Habitat analyses at large scales have been conducted for many carnivore species in North America (LaRue & Nielsen 2008, McDonald et al. 2008, Zielinski et al. 2010, Scheller et al. 2011). These analyses have employed various approaches in model building. Researchers oftentimes select landscape predictor variables based on information and data acquired from local or smaller-scale studies (Osborne et al. 2001, Woolf et al. 2002). The expectation that predictor variables at one scale would relate to those at another scale makes biological sense but could overlook variables that, while less ecologically intuitive, actually predict species occurrence at larger scales better.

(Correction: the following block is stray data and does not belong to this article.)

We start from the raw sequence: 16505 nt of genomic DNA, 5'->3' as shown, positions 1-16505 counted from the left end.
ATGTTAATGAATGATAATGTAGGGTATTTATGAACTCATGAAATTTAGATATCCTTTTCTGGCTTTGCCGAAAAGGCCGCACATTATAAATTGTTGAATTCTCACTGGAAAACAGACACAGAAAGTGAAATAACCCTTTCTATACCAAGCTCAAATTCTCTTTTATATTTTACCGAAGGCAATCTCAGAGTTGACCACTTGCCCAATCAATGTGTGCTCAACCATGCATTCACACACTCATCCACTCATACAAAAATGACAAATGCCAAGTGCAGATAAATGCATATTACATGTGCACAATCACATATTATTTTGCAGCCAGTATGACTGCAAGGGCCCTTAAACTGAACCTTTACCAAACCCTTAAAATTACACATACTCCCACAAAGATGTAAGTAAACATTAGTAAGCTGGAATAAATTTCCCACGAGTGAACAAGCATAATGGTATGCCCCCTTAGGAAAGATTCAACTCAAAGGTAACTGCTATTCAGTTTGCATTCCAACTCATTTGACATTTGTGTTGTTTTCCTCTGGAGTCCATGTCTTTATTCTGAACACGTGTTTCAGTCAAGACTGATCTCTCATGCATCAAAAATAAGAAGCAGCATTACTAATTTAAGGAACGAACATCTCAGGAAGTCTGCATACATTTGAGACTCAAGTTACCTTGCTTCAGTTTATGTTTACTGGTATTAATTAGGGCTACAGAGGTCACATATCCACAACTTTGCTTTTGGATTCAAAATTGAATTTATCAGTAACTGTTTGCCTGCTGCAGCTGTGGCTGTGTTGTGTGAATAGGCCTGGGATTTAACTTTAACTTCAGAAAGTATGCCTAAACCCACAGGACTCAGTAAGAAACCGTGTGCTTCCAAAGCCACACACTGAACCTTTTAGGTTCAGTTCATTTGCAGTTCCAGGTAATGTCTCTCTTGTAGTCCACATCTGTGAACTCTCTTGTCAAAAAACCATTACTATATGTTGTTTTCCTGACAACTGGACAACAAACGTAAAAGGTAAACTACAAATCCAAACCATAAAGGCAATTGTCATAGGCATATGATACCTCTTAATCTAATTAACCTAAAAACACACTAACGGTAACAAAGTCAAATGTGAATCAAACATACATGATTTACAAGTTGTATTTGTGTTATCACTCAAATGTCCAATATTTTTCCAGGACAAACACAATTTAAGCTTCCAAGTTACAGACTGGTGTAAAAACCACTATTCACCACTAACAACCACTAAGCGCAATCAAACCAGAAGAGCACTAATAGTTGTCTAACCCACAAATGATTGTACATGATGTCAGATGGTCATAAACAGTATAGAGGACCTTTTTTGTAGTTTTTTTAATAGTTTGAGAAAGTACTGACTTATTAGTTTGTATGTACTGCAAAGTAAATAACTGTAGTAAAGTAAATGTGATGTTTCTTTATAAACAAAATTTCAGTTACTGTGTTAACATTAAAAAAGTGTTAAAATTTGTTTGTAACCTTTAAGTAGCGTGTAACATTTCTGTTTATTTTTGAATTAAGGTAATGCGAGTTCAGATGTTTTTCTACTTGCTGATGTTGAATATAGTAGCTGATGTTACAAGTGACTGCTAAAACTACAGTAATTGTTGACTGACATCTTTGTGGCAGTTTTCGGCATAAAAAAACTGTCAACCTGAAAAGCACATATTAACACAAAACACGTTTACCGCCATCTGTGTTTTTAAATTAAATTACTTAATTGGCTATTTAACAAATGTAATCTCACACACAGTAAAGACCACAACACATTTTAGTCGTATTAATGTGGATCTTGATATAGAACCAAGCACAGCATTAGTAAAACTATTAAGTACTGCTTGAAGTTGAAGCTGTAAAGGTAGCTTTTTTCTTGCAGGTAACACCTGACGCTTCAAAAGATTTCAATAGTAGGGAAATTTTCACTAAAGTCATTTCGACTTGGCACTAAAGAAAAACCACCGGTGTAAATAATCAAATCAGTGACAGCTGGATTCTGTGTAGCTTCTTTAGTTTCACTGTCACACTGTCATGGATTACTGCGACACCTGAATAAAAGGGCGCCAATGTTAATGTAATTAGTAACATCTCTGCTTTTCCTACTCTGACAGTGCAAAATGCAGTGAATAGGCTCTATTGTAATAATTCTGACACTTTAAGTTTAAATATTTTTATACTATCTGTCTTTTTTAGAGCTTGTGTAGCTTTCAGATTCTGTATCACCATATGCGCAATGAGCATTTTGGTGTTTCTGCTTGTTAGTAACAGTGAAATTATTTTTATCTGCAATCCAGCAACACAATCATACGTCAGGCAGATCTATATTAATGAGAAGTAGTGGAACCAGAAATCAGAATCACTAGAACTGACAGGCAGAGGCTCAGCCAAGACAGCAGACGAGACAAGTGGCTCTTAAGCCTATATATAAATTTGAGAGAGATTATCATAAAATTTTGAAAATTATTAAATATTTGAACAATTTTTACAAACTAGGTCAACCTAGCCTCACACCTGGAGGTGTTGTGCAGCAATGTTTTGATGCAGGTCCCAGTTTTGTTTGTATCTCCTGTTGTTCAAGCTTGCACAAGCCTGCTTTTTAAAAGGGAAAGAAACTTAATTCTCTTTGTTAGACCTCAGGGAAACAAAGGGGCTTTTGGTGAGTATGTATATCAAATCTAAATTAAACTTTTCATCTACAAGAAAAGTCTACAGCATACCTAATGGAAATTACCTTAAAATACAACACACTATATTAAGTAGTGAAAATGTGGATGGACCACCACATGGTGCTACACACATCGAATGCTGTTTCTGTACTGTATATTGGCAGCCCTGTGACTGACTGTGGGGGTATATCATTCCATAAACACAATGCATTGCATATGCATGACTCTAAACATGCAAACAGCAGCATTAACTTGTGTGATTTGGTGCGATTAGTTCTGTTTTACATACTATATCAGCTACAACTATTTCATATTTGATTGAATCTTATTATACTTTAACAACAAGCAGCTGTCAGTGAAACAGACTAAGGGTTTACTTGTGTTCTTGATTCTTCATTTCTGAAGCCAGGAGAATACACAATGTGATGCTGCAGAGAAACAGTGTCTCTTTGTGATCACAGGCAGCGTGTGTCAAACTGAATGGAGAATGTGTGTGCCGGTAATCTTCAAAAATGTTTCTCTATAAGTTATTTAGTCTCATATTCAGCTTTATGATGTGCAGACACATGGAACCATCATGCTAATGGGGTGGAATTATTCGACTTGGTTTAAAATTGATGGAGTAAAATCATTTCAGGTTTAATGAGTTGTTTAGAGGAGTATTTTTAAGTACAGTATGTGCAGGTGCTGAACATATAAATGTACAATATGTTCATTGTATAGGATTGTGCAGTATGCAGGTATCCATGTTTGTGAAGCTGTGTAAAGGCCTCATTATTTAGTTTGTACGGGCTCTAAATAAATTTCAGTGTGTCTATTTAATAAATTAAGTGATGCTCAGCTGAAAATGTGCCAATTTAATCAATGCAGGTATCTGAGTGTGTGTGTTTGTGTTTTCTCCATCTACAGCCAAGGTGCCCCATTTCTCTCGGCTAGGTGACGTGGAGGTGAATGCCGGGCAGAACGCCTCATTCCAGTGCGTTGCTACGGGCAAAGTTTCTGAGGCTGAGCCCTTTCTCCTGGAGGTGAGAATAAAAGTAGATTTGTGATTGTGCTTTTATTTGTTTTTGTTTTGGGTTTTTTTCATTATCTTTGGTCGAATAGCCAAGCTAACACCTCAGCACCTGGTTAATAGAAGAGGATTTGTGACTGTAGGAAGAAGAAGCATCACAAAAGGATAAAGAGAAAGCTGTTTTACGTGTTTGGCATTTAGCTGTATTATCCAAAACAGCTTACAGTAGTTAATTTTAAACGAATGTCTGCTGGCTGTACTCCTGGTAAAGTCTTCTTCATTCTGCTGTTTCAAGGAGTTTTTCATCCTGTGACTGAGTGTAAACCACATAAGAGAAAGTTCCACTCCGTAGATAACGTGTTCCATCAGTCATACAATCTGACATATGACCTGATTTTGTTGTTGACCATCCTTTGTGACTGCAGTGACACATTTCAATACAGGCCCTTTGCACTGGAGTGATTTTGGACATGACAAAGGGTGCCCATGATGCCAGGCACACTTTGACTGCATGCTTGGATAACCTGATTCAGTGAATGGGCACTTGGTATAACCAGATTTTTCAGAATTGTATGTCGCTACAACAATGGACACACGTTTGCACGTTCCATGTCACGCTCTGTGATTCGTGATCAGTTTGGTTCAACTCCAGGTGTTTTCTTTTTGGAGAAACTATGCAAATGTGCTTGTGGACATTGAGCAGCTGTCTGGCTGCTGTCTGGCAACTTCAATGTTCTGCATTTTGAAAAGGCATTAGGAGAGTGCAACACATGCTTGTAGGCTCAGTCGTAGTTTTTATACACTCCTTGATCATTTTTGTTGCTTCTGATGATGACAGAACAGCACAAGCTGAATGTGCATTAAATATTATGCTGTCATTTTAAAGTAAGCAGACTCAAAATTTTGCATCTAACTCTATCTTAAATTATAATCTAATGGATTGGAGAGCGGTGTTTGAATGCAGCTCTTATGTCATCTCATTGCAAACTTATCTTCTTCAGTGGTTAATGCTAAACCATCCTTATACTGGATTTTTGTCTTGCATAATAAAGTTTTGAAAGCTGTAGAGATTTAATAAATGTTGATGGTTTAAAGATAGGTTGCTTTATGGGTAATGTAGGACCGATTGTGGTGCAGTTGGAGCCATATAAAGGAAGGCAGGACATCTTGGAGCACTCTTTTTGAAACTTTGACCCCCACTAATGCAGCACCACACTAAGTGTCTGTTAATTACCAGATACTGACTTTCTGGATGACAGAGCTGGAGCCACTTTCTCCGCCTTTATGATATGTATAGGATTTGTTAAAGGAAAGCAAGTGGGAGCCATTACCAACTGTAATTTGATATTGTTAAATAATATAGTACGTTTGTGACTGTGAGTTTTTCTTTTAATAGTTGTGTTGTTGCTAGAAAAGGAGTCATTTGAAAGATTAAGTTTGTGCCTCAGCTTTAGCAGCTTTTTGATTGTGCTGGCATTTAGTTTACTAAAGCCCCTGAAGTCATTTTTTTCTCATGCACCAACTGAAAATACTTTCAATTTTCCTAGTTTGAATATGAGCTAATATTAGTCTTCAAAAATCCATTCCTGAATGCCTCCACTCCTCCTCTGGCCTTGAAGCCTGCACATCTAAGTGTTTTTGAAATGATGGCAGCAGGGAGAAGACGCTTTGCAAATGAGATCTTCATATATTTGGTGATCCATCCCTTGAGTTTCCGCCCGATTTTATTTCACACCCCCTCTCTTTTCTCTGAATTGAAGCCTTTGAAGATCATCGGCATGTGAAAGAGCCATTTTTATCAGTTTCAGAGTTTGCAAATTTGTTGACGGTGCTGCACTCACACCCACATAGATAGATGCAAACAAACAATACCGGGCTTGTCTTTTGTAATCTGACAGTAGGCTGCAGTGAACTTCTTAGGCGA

Habitat analyses for gray foxes Urocyon cinereoargenteus have occurred primarily at the home-range scale (Haroldson & Fritzell 1984, Sawyer & Fendley 1994, Chamberlain & Leopold 2000, Temple 2007). These studies characterize gray foxes as habitat generalists with some preference for wooded cover. Constible et al. (2006) attempted to relate home-range size to landscape patterns using variables selected on assumed ecological importance for gray foxes, bobcats Lynx rufus and coyotes Canis latrans, but only found this useful for bobcats. This finding may indicate that habitat patterns at the home-range scale for gray foxes do not predict patterns at a large scale.